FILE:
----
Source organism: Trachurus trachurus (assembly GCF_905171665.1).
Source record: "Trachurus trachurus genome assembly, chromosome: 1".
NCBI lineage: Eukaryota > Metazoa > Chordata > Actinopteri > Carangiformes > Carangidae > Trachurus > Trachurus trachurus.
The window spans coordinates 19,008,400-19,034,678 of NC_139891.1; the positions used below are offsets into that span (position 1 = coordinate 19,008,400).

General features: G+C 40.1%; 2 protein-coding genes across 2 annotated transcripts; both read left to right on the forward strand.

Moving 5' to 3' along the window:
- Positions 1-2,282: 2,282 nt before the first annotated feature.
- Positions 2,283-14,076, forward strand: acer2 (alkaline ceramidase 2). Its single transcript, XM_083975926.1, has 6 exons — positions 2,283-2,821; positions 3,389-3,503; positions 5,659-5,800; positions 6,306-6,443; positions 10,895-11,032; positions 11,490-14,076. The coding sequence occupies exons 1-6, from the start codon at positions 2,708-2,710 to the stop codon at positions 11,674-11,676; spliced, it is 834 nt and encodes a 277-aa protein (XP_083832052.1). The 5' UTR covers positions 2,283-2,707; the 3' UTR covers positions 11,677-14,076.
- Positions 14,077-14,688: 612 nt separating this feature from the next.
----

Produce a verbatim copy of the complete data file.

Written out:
Source organism: Trachurus trachurus (assembly GCF_905171665.1).
Source record: "Trachurus trachurus genome assembly, chromosome: 1".
NCBI lineage: Eukaryota > Metazoa > Chordata > Actinopteri > Carangiformes > Carangidae > Trachurus > Trachurus trachurus.
The window spans coordinates 19,008,400-19,034,678 of NC_139891.1; the positions used below are offsets into that span (position 1 = coordinate 19,008,400).

General features: G+C 40.1%; 2 protein-coding genes across 2 annotated transcripts; both read left to right on the forward strand.

Moving 5' to 3' along the window:
- Positions 1-2,282: 2,282 nt before the first annotated feature.
- Positions 2,283-14,076, forward strand: acer2 (alkaline ceramidase 2). Its single transcript, XM_083975926.1, has 6 exons — positions 2,283-2,821; positions 3,389-3,503; positions 5,659-5,800; positions 6,306-6,443; positions 10,895-11,032; positions 11,490-14,076. The coding sequence occupies exons 1-6, from the start codon at positions 2,708-2,710 to the stop codon at positions 11,674-11,676; spliced, it is 834 nt and encodes a 277-aa protein (XP_083832052.1). The 5' UTR covers positions 2,283-2,707; the 3' UTR covers positions 11,677-14,076.
- Positions 14,077-14,688: 612 nt separating this feature from the next.